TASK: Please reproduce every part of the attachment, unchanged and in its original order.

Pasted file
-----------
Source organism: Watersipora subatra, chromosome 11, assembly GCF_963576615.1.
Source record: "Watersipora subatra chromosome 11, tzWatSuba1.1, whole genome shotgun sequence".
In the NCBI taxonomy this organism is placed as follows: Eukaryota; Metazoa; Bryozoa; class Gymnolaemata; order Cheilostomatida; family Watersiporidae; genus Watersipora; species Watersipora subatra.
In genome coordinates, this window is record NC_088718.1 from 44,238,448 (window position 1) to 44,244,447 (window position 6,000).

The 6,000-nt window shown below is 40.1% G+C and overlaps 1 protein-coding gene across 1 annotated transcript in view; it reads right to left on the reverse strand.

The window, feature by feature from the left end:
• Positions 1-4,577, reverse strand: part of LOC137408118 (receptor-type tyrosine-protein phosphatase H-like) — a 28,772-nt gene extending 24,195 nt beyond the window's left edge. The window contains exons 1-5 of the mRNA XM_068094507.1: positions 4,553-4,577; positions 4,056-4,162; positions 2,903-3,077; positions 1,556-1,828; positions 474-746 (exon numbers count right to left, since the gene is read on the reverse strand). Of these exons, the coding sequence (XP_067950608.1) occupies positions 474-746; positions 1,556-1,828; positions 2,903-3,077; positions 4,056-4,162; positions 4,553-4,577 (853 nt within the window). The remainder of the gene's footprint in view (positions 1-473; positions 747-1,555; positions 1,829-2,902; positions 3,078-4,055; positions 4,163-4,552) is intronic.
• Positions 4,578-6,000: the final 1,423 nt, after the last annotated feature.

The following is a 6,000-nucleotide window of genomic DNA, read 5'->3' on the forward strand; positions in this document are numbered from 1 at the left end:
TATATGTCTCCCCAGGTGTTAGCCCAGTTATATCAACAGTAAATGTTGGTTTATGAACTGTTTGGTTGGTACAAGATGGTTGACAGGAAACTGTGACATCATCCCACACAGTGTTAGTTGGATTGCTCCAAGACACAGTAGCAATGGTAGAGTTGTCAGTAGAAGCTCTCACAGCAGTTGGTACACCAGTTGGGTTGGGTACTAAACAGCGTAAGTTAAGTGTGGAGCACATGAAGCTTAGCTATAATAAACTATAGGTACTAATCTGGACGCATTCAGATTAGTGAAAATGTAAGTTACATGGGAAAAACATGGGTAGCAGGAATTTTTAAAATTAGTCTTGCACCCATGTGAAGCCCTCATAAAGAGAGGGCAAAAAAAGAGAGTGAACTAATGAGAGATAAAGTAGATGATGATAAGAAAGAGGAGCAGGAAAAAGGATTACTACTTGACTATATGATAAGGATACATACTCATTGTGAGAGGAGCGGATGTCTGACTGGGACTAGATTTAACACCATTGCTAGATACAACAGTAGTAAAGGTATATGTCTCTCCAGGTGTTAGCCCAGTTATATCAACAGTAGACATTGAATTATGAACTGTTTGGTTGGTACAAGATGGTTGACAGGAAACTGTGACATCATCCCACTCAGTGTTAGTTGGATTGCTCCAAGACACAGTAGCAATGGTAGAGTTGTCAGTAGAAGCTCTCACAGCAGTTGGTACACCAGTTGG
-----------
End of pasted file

Source organism: Watersipora subatra, chromosome 11, assembly GCF_963576615.1.
Source record: "Watersipora subatra chromosome 11, tzWatSuba1.1, whole genome shotgun sequence".
In the NCBI taxonomy this organism is placed as follows: Eukaryota; Metazoa; Bryozoa; class Gymnolaemata; order Cheilostomatida; family Watersiporidae; genus Watersipora; species Watersipora subatra.
In genome coordinates, this window is record NC_088718.1 from 44,238,448 (window position 1) to 44,244,447 (window position 6,000).

The 6,000-nt window shown below is 40.1% G+C and overlaps 1 protein-coding gene across 1 annotated transcript in view; it reads right to left on the reverse strand.

The window, feature by feature from the left end:
• Positions 1-4,577, reverse strand: part of LOC137408118 (receptor-type tyrosine-protein phosphatase H-like) — a 28,772-nt gene extending 24,195 nt beyond the window's left edge. The window contains exons 1-5 of the mRNA XM_068094507.1: positions 4,553-4,577; positions 4,056-4,162; positions 2,903-3,077; positions 1,556-1,828; positions 474-746 (exon numbers count right to left, since the gene is read on the reverse strand). Of these exons, the coding sequence (XP_067950608.1) occupies positions 474-746; positions 1,556-1,828; positions 2,903-3,077; positions 4,056-4,162; positions 4,553-4,577 (853 nt within the window). The remainder of the gene's footprint in view (positions 1-473; positions 747-1,555; positions 1,829-2,902; positions 3,078-4,055; positions 4,163-4,552) is intronic.
• Positions 4,578-6,000: the final 1,423 nt, after the last annotated feature.

The following is a 6,000-nucleotide window of genomic DNA, read 5'->3' on the forward strand; positions in this document are numbered from 1 at the left end:
TATATGTCTCCCCAGGTGTTAGCCCAGTTATATCAACAGTAAATGTTGGTTTATGAACTGTTTGGTTGGTACAAGATGGTTGACAGGAAACTGTGACATCATCCCACACAGTGTTAGTTGGATTGCTCCAAGACACAGTAGCAATGGTAGAGTTGTCAGTAGAAGCTCTCACAGCAGTTGGTACACCAGTTGGGTTGGGTACTAAACAGCGTAAGTTAAGTGTGGAGCACATGAAGCTTAGCTATAATAAACTATAGGTACTAATCTGGACGCATTCAGATTAGTGAAAATGTAAGTTACATGGGAAAAACATGGGTAGCAGGAATTTTTAAAATTAGTCTTGCACCCATGTGAAGCCCTCATAAAGAGAGGGCAAAAAAAGAGAGTGAACTAATGAGAGATAAAGTAGATGATGATAAGAAAGAGGAGCAGGAAAAAGGATTACTACTTGACTATATGATAAGGATACATACTCATTGTGAGAGGAGCGGATGTCTGACTGGGACTAGATTTAACACCATTGCTAGATACAACAGTAGTAAAGGTATATGTCTCTCCAGGTGTTAGCCCAGTTATATCAACAGTAGACATTGAATTATGAACTGTTTGGTTGGTACAAGATGGTTGACAGGAAACTGTGACATCATCCCACTCAGTGTTAGTTGGATTGCTCCAAGACACAGTAGCAATGGTAGAGTTGTCAGTAGAAGCTCTCACAGCAGTTGGTACACCAGTTGG